by Joe Burns
The disputes that led to one of the nation’s most militant and progressive unions, the International Longshore and Warehouse Union (ILWU) abandoning the AFL-CIO are not, as some may argue mere jurisdictional squabbles, but rather touche on central issues facing trade unionism today. The question at stake is whether one of labor’s most militant and effective unions will be able to defend its traditional jurisdiction and in doing so maintain strong working standards for tens of thousands of long shore workers.
On August 29, ILWU President Robert McEllrath sent a letter to AFL-CIO President Richard Trumka notifying him of the ILWU decision to disaffiliate from the AFL-CIO. The letter zeroed in on the failure of the national AFL-CIO to offer support to the ILWU in fending off multiple raids on long shore work. Since the letter lays out the multiple challenges faced by the ILWU, it will be quoted at length.
“..we have seen a growing surge of attacks from various affiliates. A particularly outrageous raid occurred in 2011, when one affiliate slipped in to longshore jobs at the new EGT grain facility in the Port of Longview, Washington, and then walked through ILWU picket lines for six months until we were able to secure this critical longshore jurisdiction. Your office added insult to injury by issuing a directive to the Oregon State Federation to rescind its support of the ILWU fight at EGT, which threatened to be the first marine terminal on the West Coast to go non-ILWU.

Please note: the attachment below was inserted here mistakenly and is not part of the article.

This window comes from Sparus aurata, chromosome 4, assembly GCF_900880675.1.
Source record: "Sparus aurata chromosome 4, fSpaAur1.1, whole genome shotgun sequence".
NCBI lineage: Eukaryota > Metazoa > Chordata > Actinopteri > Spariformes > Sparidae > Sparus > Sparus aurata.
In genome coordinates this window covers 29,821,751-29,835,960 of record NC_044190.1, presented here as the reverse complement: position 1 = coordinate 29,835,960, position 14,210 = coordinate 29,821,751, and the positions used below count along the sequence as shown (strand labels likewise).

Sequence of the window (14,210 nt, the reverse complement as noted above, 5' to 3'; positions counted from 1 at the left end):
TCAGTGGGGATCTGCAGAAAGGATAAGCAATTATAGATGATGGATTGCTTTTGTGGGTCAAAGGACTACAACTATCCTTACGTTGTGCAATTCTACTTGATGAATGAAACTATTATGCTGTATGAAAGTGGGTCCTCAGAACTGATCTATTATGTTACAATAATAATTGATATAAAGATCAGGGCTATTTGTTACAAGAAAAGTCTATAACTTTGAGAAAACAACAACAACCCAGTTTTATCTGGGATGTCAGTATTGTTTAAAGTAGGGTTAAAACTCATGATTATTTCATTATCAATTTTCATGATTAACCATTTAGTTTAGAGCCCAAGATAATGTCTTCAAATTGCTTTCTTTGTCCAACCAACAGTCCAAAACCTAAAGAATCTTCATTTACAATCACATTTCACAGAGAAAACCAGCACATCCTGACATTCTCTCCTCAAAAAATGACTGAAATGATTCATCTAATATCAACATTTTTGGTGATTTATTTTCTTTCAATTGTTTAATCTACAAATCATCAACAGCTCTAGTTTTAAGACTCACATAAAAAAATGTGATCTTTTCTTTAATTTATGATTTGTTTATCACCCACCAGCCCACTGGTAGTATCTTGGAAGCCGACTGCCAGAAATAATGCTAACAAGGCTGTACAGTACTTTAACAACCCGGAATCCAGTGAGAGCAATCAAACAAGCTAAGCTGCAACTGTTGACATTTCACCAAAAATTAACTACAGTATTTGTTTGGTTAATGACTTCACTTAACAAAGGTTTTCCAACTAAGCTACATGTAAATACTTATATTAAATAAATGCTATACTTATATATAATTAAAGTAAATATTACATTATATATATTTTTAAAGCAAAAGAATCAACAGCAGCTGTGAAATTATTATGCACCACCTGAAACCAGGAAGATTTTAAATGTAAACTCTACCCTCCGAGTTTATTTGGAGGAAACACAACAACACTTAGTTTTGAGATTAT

The attacks by affiliates against the ILWU have only increased. One affiliate has filed a string of ULP charges as well as an Article XX charge that not only interfere with ILWU contractual rights at specific ports; the ULP charges also are attempting to dismantle core jurisdictional provisions in our Longshore Contract for the entire West Coast. In Los Angeles and Oakland, another affiliate is imposing internal union fines against dual union members for the “crime” of taking a job as a longshoreman — the stated purpose of the fines being to prevent the ILWU from filling new waterfront jobs that replace traditional longshore work due to new technologies. In Oakland and Tacoma, another affiliate is trying to use a recent NLRB ruling against one of our employers to take over ILWU jobs with some of our other employers. Throughout the Pacific Northwest, we are daily seeing still other affiliates blatantly cross the picket lines of ILWU members who have been locked out for months by the regional grain industry. And just this week, some of the Building Trades affiliates have displaced ILWU workers in the loading of barges at Terminal 46 in Seattle where longshoremen have done this work for generations. They also had the gall to file several ULP charges against us for picketing at our own marine terminal. These multi-state attacks against the ILWU are being coordinated in large part by a law firm with close ties to the Federation.”
Not only has the national AFL-CIO done nothing to stop these attacks, they prevented state labor councils from supporting the ILWU and as
national AFL-CIO officials responded to the ILWU’s pullout by forbidding local affiliates from issuing solidarity charters to the ILWU, which would allow for continued affiliation at the local level.